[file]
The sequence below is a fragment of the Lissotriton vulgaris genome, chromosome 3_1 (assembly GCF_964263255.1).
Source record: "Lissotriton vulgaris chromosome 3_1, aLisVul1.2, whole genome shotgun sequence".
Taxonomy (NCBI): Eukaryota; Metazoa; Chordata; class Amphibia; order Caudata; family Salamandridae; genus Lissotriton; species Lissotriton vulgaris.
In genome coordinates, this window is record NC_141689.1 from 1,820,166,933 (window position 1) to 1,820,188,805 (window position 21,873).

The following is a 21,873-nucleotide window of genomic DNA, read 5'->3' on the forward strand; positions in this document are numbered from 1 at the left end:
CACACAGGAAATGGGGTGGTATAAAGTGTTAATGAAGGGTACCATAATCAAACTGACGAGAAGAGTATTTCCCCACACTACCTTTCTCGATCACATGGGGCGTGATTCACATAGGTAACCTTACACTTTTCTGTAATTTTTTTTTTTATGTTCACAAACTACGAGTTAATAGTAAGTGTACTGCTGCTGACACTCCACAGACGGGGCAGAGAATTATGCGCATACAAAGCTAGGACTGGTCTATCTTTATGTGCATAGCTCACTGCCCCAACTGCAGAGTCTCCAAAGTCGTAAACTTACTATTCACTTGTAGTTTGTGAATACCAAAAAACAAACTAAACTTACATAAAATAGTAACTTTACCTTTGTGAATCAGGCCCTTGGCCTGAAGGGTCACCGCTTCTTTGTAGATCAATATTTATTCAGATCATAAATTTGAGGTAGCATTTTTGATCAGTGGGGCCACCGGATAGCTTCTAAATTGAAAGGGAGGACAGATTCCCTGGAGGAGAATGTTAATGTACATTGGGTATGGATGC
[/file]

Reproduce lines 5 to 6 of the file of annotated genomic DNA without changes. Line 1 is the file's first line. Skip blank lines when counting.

The following is a 21,873-nucleotide window of genomic DNA, read 5'->3' on the forward strand; positions in this document are numbered from 1 at the left end:
CACACAGGAAATGGGGTGGTATAAAGTGTTAATGAAGGGTACCATAATCAAACTGACGAGAAGAGTATTTCCCCACACTACCTTTCTCGATCACATGGGGCGTGATTCACATAGGTAACCTTACACTTTTCTGTAATTTTTTTTTTTATGTTCACAAACTACGAGTTAATAGTAAGTGTACTGCTGCTGACACTCCACAGACGGGGCAGAGAATTATGCGCATACAAAGCTAGGACTGGTCTATCTTTATGTGCATAGCTCACTGCCCCAACTGCAGAGTCTCCAAAGTCGTAAACTTACTATTCACTTGTAGTTTGTGAATACCAAAAAACAAACTAAACTTACATAAAATAGTAACTTTACCTTTGTGAATCAGGCCCTTGGCCTGAAGGGTCACCGCTTCTTTGTAGATCAATATTTATTCAGATCATAAATTTGAGGTAGCATTTTTGATCAGTGGGGCCACCGGATAGCTTCTAAATTGAAAGGGAGGACAGATTCCCTGGAGGAGAATGTTAATGTACATTGGGTATGGATGC